The world's greatest Martial Artist returned this week with an all new Black and White one-shot. And even though it's got Deadpool in it, it's still worth getting.
Shang-Chi: Master Of Kung-Fu One-Shot
Written by Jonathan Hickman, Mike Benson, Charlie Huston and Robin Furth
Artwork by Kody Chamberlin, Tomm Coker, CP Smith, Enrique Romero and Paul Gulacy
Thanks to the Immortal Iron Fist, Marvel's kung-fu comics have enjoyed a bit of a mini-renaissance lately, there's the Immortal Weapons mini, and Wolverine took on the Sons Of The Tiger, but there's one character who's been left out, the so called Master of the artform, Shang-Chi. I suspect this may be because of the rights situation involving his father, Fu Manchu, who Marvel are not allowed to even mention, this one-shot manages to side-step that by simply referring to the character as 'Father', and with that, we are treated to 3 of the most enjoyable stories of the year, all rendered in lovely traditional black and white.
The first story, written by Nightly News and Secret Warriors writer Jonathan Hickman is one of the most insane things I've seen in a Marvel Comic ever, it's basically Shang-Chi and Deadpool in Wacky Races, and it is awesome. I've made a big deal about hating Deadpool, but I don't mind him in small doses, and he works well here as a foil to the more laidback Shang. This story is full of crazy stuff, the Hitler Twins, Luchadors, demon waitresses, and Human Hotdogs. It's like a Grindhouse take on Shang-Chi, and for a story that doesn't even feature any Kung-Fu, it's still great. Hickman also shows the same willingness to experiment with the comics form that his Indie work does, there's a page of Maps, and a 2-page board-game for the reader to play. Hickman has shown another side to himself here, he can be funny as all hell. The artwork by Kody Chamberlin is scratchy and earthy, but it fits well with the insane tone of the book.
The 2nd story comes from Moon Knight writer Mike Benson, but the real star here is artist Tomm Coker (ably assisted by CP Smith), this is one of the coolest looking comics I've ever seen, and one of the best uses of Black and White, a film zip-tone is used, and it just looks like the slickest thing ever. The story isn't especially exciting, Shang-Chi basically takes on the son of an old villain, but it's told so damn stylishly, it doesn't matter. Another brilliant touch is that the story is actually in Chinese, with English translations along the bottom, it's a very cool idea, and since the story is set in Hong Kong, and all the character are Chinese, it makes sense. The first story was Shang-Chi in the Grindhouse, this is Shang-Chi in Film Noir.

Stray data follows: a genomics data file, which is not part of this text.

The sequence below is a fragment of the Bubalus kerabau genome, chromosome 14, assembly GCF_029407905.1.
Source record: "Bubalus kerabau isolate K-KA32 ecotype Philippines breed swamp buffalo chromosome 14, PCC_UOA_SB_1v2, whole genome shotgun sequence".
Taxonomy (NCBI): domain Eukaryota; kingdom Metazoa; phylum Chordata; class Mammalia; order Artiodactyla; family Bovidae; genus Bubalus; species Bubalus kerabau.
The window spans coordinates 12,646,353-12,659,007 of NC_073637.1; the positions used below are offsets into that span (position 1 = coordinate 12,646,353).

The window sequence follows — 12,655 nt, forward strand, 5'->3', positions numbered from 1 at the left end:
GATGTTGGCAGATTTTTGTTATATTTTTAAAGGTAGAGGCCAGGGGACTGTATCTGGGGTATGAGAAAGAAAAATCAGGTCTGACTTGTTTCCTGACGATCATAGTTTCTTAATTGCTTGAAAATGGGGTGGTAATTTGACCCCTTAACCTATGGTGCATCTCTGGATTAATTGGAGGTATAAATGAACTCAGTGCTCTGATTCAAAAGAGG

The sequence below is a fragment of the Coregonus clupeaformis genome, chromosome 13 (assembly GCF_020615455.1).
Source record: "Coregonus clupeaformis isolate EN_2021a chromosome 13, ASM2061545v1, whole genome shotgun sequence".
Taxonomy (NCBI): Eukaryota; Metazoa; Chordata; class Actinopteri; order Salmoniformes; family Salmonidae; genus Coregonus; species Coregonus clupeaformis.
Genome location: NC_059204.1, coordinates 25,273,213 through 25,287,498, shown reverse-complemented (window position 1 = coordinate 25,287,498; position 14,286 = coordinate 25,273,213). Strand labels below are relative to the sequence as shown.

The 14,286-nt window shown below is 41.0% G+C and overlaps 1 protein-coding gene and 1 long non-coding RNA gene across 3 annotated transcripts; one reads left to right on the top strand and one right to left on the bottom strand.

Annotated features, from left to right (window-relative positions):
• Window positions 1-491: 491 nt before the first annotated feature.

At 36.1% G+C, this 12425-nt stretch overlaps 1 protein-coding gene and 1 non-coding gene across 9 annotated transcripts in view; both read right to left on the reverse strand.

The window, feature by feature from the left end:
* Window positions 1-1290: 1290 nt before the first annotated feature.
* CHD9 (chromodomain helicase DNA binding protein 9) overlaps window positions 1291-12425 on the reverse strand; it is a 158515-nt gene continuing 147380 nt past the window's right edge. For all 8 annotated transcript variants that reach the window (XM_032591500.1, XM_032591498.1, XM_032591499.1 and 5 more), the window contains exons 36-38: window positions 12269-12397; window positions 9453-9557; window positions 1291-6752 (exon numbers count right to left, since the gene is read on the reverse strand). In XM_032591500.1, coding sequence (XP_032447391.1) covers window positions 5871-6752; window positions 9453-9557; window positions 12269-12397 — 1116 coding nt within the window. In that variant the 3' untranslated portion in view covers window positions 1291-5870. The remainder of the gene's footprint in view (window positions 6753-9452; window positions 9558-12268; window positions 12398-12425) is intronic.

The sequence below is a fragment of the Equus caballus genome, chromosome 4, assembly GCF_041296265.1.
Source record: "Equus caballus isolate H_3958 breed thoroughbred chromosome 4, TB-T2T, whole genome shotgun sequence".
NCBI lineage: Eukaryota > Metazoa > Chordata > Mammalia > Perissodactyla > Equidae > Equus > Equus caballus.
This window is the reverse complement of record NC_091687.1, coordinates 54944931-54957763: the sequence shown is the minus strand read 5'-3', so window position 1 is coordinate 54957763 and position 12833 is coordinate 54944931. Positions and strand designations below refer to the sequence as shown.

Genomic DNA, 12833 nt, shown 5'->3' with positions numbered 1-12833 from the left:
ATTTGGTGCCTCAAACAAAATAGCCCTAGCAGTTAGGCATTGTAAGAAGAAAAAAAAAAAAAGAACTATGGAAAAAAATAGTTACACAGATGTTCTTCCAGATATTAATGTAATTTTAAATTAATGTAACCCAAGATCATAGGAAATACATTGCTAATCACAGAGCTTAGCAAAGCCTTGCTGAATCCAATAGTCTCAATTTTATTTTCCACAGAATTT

The final story is by Charlie Huston, another former Moon Knight writer, and features artwork by Enrique Romero which could have come straight out of Deadly Hands, and is the most like those old stories, featuring Shang taking on his brother Midnight Sun. This is the most traditional story, and is sure to bring a smile to any old-school fans, but for me, a relative neophyte, it was the lesser of the 3 stories, it seemed like a pastiche, but the art was wonderful, and I loved how the letterer used the black and white to the fullest by having Shang-Chi's caption boxes be white, and Midnight's black, another nice touch in a book full of cool touches.
We also get a text piece from Dark Tower's Robin Furth, which purports to be the words from Shang-Chi himself, it adds a lot of depth to the character, and a verisimilitude, as all the Kung-Fu techniques mentioned in the piece are real. Making it even better is the accompanying artwork by Paul Gulacy, who we all know rocks the shit on Shang-Chi.
This was a great one-shot, and a love-letter to those 70s black and white magazines, and it really showed how good a character Shang-Chi is, each story is totally different, yet true to the spirit, if you're a fan of the character from way back, or a fan of Iron Fist, or just a fan of brilliant art and fun storytelling, you can't go wrong with this.